STROKE HAPPENS. To you. To those you love.
Know the signs. Act F.A.S.T!
FAST stands for face, arms, speech and time, and is being used as part of a campaign by the Stroke Awareness Foundation to educate the public about warning signs of stroke and seek proper medical services immediately. If you think a person is having a stroke, call 9-1-1, especially if the person has trouble with these basic commands.
Face Does one side of the face droop? Ask the person to smile.
Arms Is one arm weak or numb? Ask the person to raise both arms. Does one arm drift downward?
Speech Is speech slurred? Ask the person to repeat a simple sentence. Is the sentence repeated
Time If the person shows any of these symptoms, CALL 9-1-1 Immediately!
Ask to be Transported to a Certified Stroke Center.
Ask if t-PA is Right For You.
A stroke happens when a part of the brain dies from lack of blood, usually because one of the arteries that supply oxygen-carrying blood to the brain has been damaged. There are two ways this can happen:
- Clogged vessel or ischemic stroke: Caused by blockage of a blood vessel in the brain, usually by a blood clot or by fatty deposits on the vessel wall. 85% of strokes are ischemic.
- Burst vessel or hemorrhagic stroke: Caused by a ruptured blood vessel, preventing normal flow and allowing blood to leak into brain tissue, destroying it. This occurs in 15% of strokes.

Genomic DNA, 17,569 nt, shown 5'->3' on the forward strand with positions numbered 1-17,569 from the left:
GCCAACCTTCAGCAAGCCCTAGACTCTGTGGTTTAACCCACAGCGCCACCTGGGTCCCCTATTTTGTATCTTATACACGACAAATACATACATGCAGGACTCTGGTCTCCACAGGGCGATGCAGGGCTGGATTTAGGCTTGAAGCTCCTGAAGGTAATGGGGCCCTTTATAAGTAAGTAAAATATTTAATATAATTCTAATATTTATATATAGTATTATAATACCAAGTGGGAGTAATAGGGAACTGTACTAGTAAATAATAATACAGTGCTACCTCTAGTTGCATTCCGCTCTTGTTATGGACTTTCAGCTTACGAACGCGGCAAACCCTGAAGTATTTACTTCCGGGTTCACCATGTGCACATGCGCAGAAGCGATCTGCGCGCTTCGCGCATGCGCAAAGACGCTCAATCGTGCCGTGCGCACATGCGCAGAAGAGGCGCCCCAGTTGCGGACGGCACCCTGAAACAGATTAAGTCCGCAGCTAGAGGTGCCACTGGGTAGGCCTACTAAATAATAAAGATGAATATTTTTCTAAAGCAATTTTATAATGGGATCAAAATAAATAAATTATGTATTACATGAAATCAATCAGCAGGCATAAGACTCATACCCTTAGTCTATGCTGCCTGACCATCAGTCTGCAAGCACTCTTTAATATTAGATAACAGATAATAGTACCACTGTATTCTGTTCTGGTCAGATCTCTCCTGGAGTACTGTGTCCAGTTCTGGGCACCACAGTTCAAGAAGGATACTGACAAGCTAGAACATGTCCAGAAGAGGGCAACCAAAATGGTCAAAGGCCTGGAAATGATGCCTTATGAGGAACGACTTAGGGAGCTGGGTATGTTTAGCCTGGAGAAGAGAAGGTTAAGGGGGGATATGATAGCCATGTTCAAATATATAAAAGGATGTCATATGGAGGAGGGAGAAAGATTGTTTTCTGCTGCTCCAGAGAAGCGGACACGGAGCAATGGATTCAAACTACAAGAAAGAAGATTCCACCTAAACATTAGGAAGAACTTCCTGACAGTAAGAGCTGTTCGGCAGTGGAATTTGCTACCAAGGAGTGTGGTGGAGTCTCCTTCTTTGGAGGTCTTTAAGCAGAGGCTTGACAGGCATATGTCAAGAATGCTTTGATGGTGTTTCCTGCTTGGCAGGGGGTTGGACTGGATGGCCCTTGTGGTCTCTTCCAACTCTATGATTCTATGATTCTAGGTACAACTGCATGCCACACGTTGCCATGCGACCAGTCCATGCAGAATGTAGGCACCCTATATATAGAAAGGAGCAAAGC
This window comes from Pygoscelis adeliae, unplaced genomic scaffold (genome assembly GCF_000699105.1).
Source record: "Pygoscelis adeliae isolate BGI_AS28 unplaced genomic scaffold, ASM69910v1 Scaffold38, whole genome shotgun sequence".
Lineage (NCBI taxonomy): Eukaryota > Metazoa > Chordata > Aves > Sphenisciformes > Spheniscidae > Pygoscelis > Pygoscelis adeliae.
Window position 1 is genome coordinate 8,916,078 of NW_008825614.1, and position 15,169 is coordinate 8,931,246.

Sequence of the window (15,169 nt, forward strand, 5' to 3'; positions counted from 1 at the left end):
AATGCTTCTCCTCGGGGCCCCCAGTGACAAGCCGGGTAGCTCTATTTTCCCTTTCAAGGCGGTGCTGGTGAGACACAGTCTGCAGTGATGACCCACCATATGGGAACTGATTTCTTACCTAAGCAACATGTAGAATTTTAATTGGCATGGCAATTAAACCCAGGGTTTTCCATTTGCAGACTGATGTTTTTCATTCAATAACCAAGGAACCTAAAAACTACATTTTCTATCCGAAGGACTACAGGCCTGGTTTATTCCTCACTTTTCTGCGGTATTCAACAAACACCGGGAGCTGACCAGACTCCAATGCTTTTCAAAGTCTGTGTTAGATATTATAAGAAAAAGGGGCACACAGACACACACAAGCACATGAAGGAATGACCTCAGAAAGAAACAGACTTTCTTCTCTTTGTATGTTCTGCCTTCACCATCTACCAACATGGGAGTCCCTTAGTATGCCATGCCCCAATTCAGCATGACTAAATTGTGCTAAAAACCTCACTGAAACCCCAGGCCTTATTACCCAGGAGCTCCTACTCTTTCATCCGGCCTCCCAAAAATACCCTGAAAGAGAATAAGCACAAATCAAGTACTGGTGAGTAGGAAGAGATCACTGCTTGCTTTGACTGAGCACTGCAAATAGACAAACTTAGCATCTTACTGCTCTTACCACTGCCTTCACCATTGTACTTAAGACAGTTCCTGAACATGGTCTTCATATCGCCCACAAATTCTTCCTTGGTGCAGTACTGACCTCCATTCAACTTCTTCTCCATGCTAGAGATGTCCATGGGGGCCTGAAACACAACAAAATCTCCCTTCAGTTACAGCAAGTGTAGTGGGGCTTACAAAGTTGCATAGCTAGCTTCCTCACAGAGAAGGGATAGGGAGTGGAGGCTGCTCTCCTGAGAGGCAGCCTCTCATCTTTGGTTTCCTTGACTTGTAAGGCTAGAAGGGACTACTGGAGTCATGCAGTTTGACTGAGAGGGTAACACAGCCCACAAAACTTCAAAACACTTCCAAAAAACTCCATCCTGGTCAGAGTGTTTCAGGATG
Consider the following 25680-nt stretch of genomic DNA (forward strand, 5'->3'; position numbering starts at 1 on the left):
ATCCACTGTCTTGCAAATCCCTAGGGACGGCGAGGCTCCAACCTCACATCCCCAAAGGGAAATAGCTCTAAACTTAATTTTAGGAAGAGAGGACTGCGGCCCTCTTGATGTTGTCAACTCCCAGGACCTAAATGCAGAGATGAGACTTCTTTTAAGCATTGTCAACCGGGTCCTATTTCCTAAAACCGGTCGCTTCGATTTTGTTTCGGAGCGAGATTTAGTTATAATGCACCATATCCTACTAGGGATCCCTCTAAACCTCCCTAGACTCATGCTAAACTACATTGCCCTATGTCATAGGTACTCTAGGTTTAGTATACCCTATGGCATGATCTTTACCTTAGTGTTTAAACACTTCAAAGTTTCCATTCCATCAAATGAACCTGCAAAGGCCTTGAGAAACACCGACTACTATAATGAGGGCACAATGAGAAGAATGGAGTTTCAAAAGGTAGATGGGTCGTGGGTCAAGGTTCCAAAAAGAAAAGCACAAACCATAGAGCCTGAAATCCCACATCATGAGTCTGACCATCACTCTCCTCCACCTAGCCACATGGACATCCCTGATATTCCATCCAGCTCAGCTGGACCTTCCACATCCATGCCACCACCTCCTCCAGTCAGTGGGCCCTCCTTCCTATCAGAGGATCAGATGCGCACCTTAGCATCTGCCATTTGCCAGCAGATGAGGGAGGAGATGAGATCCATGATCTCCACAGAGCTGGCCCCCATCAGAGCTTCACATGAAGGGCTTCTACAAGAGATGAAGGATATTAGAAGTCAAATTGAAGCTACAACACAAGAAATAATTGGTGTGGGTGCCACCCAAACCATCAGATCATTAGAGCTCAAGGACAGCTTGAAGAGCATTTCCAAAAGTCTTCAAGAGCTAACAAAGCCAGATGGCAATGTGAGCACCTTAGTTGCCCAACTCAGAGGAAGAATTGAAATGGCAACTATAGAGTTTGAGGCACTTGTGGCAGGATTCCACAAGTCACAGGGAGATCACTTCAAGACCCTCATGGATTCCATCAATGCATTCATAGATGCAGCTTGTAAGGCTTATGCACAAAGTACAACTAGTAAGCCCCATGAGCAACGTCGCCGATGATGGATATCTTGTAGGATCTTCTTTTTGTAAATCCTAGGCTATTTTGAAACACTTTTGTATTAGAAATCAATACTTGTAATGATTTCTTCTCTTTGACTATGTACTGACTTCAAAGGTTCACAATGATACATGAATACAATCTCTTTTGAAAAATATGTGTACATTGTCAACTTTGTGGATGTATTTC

Stroke is a common and often misunderstood condition and its early symptoms are often ignored. Some brain cells deprived of oxygen die within minutes. Others may take a few hours to die depending on the nature of the blockage or hemorrhage. The loss of physical and mental functions is often permanent and can include motor-function disability. The most effective treatment for stroke can be administered if it is within three hours of the onset of stroke. Although strokes can occur at any age, most stroke patients (two-thirds) are over the age of 65... I don't follow statistics I guess!
Most of this was borrowed from http://www.strokeinfo.org
I don't do TIA... I went BIG... my luck!
A TRANSIENT ISCHEMIC ATTACK OR TIA is often described as a mini-stroke. Unlike a stroke however, the symptoms can disappear within a few minutes. A TIA happens when blood flow to part of the brain is blocked or reduced, often by a blood clot. After a short time, blood flows again and the symptoms go away. With a stroke, the blood flow stays blocked, and the brain has permanent damage.
In the past by definition, a TIA resolves within 24 hours, the majority of TIAs resolve within 60 minutes, and most resolve within 30 minutes. However newer neuroimaging studies demonstrate that 30% to 50% of TIAs show brain injury on diffusion-weighted magnetic resonance (MR) imaging.
A TIA is a warning: It means you are likely to have a stroke in the future. If you think you are having a TIA, call 911. Early treatment can help prevent a stroke. If you think you have had a TIA but your symptoms have gone away, you still need to call your doctor right away.
My warning sign was my slurred speech...
WALK (Is your balance off?)
TALK (Is your speech slurred or face droopy?)
REACH (Is your vision all or partly lost?)
FEEL (Is your headache severe?)